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The Phases of Grief

Dealing With Grief
Grief comes in many forms of loss. Loss of a loved one, a relationship, a family pet, a job, one's health or independence, even one's own freedom. And dealing with loss comes in many forms, from depression to denial or more serious reactions. We all have a way of dealing with every day grief, but I think everyone would agree that prolonged grief is never a good idea. Understanding the phases of grief can help us work through it and over come it's long lasting effects.
J. Boots / Inner Circle
This article is by no means covering anything new, nor is it meant to replace professional help for those who need it. But perhaps it can give a spiritual perspective for pagans for how to handle grief and recover hope.
The Phases of Grief
Of course, there are as many ways to dealing with grief as there are people on the planet. There's no wrong way to the way you grieve. Even if others say you're not reacting the way people expect you to react. How is someone expected to react, what is the pre-formed package of emotion we're supposed to feel? Well there isn't one. So first thing to know is that your feelings are normal, even if they're just normal for you.
But in every reaction there is a pattern or phase of grief that is universal. Understanding these different phases can help you understand where you are in the grieving process and maybe even help you move toward healing. These are similar to the stages of dealing with issues in your life; Acknowledgment, Acceptance, Forgiveness, Action and Letting Go. But when dealing with grief, we may approach these stages a little differently or in more detailed stages. From a psychological perspective there are several stages of grief. What I'm going to list here is based on my own personal experiences, as well as, my experiences from spiritual counseling over the years. These are by no means the one and only approaches to dealing with grief. So you may want to read the views and information of others to find the philosophy that best fits your own situation.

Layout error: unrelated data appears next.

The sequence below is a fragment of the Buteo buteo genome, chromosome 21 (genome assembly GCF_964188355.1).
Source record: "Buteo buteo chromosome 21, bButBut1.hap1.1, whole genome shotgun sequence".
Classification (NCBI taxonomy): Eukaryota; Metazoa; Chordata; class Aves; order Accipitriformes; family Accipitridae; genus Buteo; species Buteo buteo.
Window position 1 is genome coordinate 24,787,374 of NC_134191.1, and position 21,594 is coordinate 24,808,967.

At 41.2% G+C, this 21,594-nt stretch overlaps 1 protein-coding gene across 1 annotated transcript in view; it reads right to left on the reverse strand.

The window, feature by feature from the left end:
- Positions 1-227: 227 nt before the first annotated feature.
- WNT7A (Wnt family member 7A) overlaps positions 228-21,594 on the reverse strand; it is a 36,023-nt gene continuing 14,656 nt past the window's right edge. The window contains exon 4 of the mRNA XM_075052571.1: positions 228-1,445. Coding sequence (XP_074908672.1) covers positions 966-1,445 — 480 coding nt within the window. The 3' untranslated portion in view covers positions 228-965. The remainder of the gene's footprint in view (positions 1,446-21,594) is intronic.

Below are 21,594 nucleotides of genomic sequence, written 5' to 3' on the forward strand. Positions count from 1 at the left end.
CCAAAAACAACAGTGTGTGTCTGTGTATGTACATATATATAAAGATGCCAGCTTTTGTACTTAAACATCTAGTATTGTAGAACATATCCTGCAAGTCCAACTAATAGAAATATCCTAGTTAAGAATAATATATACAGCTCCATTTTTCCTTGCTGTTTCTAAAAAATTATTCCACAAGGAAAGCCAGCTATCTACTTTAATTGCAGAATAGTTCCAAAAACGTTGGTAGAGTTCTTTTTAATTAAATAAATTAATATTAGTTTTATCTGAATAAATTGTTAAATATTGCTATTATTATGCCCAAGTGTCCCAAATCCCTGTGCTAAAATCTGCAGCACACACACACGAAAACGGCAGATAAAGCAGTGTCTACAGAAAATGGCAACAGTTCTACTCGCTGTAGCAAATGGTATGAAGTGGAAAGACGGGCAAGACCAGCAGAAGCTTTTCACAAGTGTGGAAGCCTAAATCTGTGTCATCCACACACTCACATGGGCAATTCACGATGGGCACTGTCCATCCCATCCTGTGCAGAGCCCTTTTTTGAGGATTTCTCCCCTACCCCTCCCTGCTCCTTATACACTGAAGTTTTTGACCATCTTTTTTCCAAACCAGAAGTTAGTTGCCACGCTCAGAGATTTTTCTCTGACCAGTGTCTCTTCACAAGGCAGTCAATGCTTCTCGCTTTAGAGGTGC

Shock / Acknowledgement Shock is often the first stage of grief. It is accompanies with disbelief or not wanting to acknowledge the loss.
Denial / Acceptance Not wanting to accept that the loss has occurred is very common and follows quickly on the heals of shock. "I don't believe it" or "No, this can't be happening" are very common thoughts during this phase.
Barter Some people may find themselves bartering with the Divine forces in their life to change things. "I'll do this if you'll only take this away" or "I'll do that if you'll only bring them back to me". Asking to be forgiven for something you did or didn't do so that this loss wouldn't have occurred is not a desperate plea. It's merely a stage of asking for help to handle the loss.
Depression Depression often comes and goes through out all stages of grief. But it maybe exceptionally difficult in the early stages when you're begging the Divine for help and your prayers seem to go unanswered. Everyone knows depression is part of accepting loss, but when it occurs we seem to get angry at ourselves for feeling depressed. Just remember that everyone needs time to cry, feel sad or lonely and feel the loss they've experienced. Without giving yourself time to be sad, you're not able to release and heal the emotions that have been opened.
Anger At some point everyone gets angry after a loss. "How could they do this and leave me here..", or "How could they leave me to deal with all this.." are common approaches when dealing with a passing or end of a close relationship.
Guilt / Forgiveness